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AP Chemistry Tue-Thu TBA

with STEM Instructor (M.S. or PhD)


AP Chemistry is an introductory college-level chemistry course. Students cultivate their understanding of chemistry through inquiry-based lab investigations as they explore the four Big Ideas: scale, proportion, and quantity; structure and properties of substances; transformations; and energy.

BIG IDEA 1: SCALE, PROPORTION, AND QUANTITY (SPQ) Quantities in chemistry are expressed at both the macroscopic and atomic scale. Explanations, predictions, and other forms of argumentation in chemistry require understanding the meaning of these quantities, and the relationship between quantities at the same scale and across scales.

BIG IDEA 2: STRUCTURE AND PROPERTIES (SAP) Properties of substances observable at the macroscopic scale emerge from the structures of atoms and molecules and the interactions between them. Chemical reasoning moves in both directions across these scales. Properties are predicted from known aspects of the structures and interactions at the atomic scale. Observed properties are used to infer aspects of the structures and interactions.

BIG IDEA 3: TRANSFORMATIONS (TRA) At its heart, chemistry is about the rearrangement of matter. Understanding the details of these transformations requires reasoning at many levels as one must quantify what is occurring both macroscopically and at the atomic level during the process. This reasoning can be as simple as monitoring amounts of products made or as complex as visualizing the intermolecular forces among the species in a mixture. The rate of a transformation is also of interest, as particles must move and collide to initiate reaction events.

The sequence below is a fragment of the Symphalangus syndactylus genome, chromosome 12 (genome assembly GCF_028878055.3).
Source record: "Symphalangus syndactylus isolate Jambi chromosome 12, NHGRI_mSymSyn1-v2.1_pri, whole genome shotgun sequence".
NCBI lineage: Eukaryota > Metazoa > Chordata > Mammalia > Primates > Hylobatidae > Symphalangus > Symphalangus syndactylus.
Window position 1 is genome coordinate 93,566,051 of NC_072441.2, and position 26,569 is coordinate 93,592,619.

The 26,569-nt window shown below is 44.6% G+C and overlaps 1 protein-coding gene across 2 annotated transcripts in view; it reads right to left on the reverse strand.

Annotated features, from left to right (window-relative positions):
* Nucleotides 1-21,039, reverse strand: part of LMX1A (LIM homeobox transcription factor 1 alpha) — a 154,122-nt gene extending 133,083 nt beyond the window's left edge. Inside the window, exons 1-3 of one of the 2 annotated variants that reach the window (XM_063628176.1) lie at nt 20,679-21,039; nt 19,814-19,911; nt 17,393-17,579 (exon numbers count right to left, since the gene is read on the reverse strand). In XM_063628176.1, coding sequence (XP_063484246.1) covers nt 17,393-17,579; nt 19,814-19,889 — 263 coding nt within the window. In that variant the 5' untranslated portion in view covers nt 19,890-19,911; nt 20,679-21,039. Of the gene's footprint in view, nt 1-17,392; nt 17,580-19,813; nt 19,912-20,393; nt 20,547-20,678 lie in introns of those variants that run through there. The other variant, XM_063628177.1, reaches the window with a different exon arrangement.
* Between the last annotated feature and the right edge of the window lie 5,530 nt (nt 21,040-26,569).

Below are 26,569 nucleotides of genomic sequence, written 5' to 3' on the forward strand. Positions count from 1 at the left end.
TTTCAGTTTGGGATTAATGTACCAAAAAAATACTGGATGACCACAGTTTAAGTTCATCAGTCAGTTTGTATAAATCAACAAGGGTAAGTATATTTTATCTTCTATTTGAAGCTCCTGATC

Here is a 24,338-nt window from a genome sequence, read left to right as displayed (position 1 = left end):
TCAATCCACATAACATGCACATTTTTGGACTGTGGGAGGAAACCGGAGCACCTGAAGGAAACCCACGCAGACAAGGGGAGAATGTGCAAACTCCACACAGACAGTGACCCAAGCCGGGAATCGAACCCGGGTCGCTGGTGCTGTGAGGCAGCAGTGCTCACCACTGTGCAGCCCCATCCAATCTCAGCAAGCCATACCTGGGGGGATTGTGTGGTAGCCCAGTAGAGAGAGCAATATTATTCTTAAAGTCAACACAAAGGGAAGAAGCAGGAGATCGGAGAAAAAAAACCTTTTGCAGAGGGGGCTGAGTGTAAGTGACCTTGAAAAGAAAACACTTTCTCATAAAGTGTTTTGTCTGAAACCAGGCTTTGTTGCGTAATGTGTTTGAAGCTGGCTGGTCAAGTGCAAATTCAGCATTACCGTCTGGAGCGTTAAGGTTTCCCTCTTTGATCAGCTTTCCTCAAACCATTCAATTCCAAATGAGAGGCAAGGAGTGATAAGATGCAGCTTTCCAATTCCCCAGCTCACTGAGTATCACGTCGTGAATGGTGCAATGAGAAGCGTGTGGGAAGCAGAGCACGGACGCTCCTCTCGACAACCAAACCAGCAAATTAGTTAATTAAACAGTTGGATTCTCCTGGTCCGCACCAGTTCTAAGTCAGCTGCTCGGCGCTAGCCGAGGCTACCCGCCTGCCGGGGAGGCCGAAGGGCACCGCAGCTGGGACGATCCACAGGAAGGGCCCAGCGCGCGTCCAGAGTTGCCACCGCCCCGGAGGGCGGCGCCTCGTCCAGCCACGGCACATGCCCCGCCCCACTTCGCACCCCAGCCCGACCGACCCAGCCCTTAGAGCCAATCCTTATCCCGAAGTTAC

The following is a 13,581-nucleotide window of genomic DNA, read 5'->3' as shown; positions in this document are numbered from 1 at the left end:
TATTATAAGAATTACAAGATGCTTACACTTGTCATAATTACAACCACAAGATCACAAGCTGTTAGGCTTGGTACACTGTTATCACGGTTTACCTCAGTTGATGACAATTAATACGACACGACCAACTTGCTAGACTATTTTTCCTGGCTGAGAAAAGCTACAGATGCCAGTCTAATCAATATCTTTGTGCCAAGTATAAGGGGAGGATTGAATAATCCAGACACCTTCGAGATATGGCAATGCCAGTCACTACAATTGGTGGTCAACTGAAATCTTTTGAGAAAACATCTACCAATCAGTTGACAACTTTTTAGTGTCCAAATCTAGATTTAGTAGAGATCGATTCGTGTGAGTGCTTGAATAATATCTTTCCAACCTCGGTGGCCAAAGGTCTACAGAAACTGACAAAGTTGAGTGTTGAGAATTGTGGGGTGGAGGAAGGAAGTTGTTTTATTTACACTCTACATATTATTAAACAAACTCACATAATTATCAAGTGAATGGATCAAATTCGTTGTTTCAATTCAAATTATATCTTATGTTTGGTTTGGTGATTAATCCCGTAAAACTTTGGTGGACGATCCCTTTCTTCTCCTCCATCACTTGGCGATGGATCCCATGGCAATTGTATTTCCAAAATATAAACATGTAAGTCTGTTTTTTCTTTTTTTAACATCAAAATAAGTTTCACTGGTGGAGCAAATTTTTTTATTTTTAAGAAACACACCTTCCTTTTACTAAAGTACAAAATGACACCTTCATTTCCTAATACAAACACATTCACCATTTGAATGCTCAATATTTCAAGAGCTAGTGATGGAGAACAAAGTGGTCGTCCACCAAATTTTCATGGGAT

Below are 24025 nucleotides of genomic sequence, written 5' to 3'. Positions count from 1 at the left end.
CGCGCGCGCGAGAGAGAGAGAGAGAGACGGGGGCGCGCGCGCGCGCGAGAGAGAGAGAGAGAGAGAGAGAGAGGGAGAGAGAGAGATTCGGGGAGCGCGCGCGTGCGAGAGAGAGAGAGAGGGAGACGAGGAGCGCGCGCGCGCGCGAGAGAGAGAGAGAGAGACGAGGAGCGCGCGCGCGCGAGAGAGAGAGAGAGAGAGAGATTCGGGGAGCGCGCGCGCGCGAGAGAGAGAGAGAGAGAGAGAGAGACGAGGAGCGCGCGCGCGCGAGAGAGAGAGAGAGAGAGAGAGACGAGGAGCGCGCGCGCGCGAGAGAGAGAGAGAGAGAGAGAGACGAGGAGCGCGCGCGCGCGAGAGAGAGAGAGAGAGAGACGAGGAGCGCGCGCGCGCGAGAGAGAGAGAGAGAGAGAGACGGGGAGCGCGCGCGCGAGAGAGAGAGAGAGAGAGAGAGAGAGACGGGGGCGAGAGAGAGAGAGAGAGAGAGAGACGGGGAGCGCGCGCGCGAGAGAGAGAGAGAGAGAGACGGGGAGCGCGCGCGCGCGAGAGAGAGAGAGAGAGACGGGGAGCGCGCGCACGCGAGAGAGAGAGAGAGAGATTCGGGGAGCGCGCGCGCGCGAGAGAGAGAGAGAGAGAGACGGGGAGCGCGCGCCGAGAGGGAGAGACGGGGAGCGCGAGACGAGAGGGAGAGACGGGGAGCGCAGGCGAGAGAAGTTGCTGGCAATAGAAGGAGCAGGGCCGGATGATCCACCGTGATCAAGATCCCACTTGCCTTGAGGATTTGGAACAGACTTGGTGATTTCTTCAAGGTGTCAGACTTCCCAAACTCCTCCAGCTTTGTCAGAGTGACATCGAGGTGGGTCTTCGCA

BIG IDEA 4: ENERGY (ENE) Energy has two important roles in characterizing and controlling chemical systems. The first is accounting for the distribution of energy among the components of a system and the ways that heat exchanges, chemical reactions, and phase transitions redistribute this energy. The second is in considering the enthalpic and entropic driving forces for a chemical process. These are closely related to the dynamic equilibrium present in many chemical systems and the ways in which changes in experimental conditions alter the positions of these equilibria.


  • Aug 23rd, 2022 - Apr 30th, 2023
    Thu for 30 weeks from 1:00 pm

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